The second piece performed, Erwin Schulhoff’s “Duo for Violin and Cello,” consisted of four very different movements that brought a variety of moods to Mairs Concert Hall. The first movement, moderato, was a dizzying, colorful ballet which tested the upper limits of these instruments’ capabilities. After beginning simply, the duet performed a colorful arrangement which often stretched to the highest notes that the violin and cello could reach. The second movement, an allegro giocoso, started off boldly and confidently, and was a much more predictable, patterned movement than the first. In the third movement, andantino, the violin and cello switched off throughout, with one instrument taking a back seat while the other got a chance for its melody to soar. The cello began in the background, laying a gentle bed of pizzicato (gently plucked strings) for the violin to shine. The violin and cello balanced each other perfectly in this piece, which ended on a subdued, almost reverent note. The final movement, the moderato, ended powerfully, with the violin and cello practically battling one another to be the boldest instrument on stage. By the end, the violinist’s hairs were snapping off his bow, a true sign of passion and a violinist really feeling the music.
After a brief intermission, all five musicians gathered on stage once more for the final piece, Johannes Brahms’ “Quintet for Clarinet and Strings in B Minor.” Brahms’ piece, according to the program notes, plays on themes of lament and departure. The quintet is one of the last pieces Brahms created, and is described in the program as “a work of heartbreaking melancholy — probing, dignified, and bittersweet.” Brahms’ piece begins with a beautiful, flowing allegro, which passes the melody back and forth between the clarinet and strings in an effortless spirit of cooperation. His second movement, the adagio, was much more subdued and filled with sorrow, ending with a soft, mournful clarinet that wept to the entire hall. The andantino brought a resoundingly different note to the room, with a much more layered, playful arrangement that highlighted the expressiveness of these instruments. The final movement, con moto, brought balance to the composition with a theme and variation that effortlessly bounced between all five instruments. Throughout all these different movements, no matter how different they were in arrangement, the clarinet was the glue that held them all together.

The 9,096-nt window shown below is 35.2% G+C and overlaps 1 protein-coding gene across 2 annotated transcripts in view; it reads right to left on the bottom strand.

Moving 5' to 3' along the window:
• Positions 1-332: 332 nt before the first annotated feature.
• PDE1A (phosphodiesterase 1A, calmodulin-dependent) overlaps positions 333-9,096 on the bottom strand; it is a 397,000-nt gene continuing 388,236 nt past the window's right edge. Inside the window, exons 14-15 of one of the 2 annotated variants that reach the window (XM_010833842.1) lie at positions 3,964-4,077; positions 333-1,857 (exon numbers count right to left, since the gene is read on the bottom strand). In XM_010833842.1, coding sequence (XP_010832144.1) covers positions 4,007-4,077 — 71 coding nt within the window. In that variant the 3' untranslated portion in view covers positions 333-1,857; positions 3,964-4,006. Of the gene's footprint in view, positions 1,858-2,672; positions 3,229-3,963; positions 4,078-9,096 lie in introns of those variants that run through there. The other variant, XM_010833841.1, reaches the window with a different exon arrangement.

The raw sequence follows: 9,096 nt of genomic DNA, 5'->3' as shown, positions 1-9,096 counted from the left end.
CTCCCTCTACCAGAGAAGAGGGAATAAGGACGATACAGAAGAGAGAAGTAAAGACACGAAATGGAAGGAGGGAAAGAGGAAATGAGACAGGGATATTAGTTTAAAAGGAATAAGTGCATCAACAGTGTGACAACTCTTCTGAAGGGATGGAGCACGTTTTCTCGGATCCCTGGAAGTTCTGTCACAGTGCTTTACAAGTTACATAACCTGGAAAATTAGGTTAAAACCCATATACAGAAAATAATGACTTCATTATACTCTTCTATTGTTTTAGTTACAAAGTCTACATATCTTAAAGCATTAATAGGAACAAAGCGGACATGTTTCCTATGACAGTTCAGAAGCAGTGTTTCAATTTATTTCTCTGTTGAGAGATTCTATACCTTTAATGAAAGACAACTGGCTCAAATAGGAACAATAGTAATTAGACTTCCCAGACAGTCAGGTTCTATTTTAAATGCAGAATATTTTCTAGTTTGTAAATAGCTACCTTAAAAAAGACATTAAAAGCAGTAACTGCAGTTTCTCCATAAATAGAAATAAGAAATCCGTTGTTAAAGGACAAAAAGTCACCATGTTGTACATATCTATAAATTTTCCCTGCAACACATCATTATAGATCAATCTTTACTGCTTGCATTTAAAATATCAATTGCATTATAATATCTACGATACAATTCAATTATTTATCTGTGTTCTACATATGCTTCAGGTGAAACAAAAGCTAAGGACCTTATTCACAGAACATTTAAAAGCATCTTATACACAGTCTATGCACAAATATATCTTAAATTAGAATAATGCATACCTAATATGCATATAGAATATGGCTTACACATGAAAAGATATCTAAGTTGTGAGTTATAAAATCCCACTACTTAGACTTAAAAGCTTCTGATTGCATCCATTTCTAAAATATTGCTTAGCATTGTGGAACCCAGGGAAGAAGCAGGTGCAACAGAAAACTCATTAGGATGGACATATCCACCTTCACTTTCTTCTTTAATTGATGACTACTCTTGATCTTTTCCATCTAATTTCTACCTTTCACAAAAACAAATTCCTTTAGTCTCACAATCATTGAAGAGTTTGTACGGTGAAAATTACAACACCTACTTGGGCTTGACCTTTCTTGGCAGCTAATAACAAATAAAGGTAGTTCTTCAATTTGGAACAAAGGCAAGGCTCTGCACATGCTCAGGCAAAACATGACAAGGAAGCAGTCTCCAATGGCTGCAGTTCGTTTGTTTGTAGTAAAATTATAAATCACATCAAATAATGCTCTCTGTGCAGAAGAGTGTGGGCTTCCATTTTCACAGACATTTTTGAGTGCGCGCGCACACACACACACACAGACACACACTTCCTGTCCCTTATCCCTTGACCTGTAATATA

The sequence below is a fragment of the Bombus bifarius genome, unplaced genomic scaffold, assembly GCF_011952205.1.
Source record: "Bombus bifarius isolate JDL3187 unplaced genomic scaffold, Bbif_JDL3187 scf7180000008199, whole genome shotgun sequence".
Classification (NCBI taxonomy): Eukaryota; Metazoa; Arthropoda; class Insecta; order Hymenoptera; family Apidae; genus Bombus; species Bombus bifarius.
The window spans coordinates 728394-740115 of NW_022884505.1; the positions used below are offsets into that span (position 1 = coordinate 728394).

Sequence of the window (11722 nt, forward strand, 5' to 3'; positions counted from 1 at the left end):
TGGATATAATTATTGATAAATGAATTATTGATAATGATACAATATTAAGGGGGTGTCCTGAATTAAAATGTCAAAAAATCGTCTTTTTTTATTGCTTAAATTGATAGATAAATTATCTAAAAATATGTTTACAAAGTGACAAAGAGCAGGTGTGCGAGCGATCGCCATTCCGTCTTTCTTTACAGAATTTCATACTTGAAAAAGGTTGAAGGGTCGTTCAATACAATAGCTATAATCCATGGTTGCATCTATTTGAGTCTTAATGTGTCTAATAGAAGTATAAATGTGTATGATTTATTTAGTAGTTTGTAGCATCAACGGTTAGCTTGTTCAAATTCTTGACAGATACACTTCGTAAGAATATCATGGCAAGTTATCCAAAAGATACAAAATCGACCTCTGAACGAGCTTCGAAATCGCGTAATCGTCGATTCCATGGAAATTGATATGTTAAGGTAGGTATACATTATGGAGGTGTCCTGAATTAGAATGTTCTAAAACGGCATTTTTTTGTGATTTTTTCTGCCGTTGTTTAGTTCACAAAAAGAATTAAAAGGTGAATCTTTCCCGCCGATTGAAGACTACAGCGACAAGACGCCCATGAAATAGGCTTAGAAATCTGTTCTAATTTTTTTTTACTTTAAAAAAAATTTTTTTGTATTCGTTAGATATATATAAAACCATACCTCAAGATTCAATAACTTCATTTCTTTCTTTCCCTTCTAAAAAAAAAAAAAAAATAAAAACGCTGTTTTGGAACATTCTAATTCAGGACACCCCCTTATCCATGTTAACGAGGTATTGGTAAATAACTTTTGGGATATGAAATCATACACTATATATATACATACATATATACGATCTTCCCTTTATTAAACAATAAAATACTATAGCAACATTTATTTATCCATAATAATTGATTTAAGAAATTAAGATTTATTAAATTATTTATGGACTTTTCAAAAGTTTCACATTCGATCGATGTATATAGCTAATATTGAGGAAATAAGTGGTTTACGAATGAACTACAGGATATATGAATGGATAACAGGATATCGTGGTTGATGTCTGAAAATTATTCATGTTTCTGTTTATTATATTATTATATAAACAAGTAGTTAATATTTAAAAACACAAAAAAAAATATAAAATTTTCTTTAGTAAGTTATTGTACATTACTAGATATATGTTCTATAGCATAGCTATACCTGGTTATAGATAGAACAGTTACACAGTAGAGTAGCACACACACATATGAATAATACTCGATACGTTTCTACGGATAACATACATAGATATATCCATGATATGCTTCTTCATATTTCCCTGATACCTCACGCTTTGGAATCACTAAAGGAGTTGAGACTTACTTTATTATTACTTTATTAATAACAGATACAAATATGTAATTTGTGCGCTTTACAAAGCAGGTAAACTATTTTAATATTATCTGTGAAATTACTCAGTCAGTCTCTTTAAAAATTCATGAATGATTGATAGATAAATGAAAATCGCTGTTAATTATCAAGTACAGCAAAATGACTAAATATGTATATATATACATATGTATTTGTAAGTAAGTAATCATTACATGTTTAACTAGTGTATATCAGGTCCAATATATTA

The entire concert was remarkable. All five performers showed a strong passion and enthusiasm, which filled the room and got me, an uninformed yet aspiring classical music listener, captivated all evening. The selection of pieces perfectly showed how powerful these instruments can be, and how they can play with melodies and patterns to dazzling new heights. The pairing of a string quartet—two violins, a viola, and a cello—with a clarinet was unexpected, and on paper I wouldn’t think that it would work out well. But hearing them perform together on Thursday showed what happens when you take two completely different types of instruments and put them in the hands of five talented musicians. At times, they battle, at other times, they cooperate, but throughout it all, they work together perfectly.